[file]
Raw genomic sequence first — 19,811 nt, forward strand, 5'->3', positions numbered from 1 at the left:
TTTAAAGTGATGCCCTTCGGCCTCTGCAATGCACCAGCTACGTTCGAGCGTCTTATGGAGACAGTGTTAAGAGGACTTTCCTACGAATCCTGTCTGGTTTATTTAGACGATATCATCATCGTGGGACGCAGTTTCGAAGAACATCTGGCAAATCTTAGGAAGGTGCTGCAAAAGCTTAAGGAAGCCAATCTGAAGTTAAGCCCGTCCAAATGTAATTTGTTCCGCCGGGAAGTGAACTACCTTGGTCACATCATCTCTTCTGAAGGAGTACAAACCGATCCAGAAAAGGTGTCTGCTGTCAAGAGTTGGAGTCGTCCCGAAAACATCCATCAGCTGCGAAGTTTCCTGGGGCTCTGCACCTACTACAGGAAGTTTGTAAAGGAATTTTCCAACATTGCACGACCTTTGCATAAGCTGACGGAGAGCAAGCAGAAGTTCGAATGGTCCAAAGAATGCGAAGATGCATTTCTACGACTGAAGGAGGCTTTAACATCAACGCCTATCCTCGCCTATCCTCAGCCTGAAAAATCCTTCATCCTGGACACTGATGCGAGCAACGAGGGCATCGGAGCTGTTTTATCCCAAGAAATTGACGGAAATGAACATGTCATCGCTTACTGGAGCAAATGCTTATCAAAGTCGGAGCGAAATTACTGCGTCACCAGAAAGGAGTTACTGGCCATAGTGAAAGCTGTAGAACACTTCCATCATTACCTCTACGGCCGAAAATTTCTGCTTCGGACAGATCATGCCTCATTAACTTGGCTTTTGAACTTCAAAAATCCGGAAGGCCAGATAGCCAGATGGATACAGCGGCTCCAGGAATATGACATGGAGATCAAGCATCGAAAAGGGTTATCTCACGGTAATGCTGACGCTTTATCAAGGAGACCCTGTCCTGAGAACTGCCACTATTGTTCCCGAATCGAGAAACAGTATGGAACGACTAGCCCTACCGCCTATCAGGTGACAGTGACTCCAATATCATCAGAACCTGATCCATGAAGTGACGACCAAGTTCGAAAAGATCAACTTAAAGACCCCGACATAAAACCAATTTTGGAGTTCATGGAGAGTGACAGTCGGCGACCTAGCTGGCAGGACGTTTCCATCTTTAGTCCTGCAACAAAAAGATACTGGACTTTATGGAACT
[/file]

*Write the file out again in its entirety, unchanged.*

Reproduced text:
Raw genomic sequence first — 19,811 nt, forward strand, 5'->3', positions numbered from 1 at the left:
TTTAAAGTGATGCCCTTCGGCCTCTGCAATGCACCAGCTACGTTCGAGCGTCTTATGGAGACAGTGTTAAGAGGACTTTCCTACGAATCCTGTCTGGTTTATTTAGACGATATCATCATCGTGGGACGCAGTTTCGAAGAACATCTGGCAAATCTTAGGAAGGTGCTGCAAAAGCTTAAGGAAGCCAATCTGAAGTTAAGCCCGTCCAAATGTAATTTGTTCCGCCGGGAAGTGAACTACCTTGGTCACATCATCTCTTCTGAAGGAGTACAAACCGATCCAGAAAAGGTGTCTGCTGTCAAGAGTTGGAGTCGTCCCGAAAACATCCATCAGCTGCGAAGTTTCCTGGGGCTCTGCACCTACTACAGGAAGTTTGTAAAGGAATTTTCCAACATTGCACGACCTTTGCATAAGCTGACGGAGAGCAAGCAGAAGTTCGAATGGTCCAAAGAATGCGAAGATGCATTTCTACGACTGAAGGAGGCTTTAACATCAACGCCTATCCTCGCCTATCCTCAGCCTGAAAAATCCTTCATCCTGGACACTGATGCGAGCAACGAGGGCATCGGAGCTGTTTTATCCCAAGAAATTGACGGAAATGAACATGTCATCGCTTACTGGAGCAAATGCTTATCAAAGTCGGAGCGAAATTACTGCGTCACCAGAAAGGAGTTACTGGCCATAGTGAAAGCTGTAGAACACTTCCATCATTACCTCTACGGCCGAAAATTTCTGCTTCGGACAGATCATGCCTCATTAACTTGGCTTTTGAACTTCAAAAATCCGGAAGGCCAGATAGCCAGATGGATACAGCGGCTCCAGGAATATGACATGGAGATCAAGCATCGAAAAGGGTTATCTCACGGTAATGCTGACGCTTTATCAAGGAGACCCTGTCCTGAGAACTGCCACTATTGTTCCCGAATCGAGAAACAGTATGGAACGACTAGCCCTACCGCCTATCAGGTGACAGTGACTCCAATATCATCAGAACCTGATCCATGAAGTGACGACCAAGTTCGAAAAGATCAACTTAAAGACCCCGACATAAAACCAATTTTGGAGTTCATGGAGAGTGACAGTCGGCGACCTAGCTGGCAGGACGTTTCCATCTTTAGTCCTGCAACAAAAAGATACTGGACTTTATGGAACT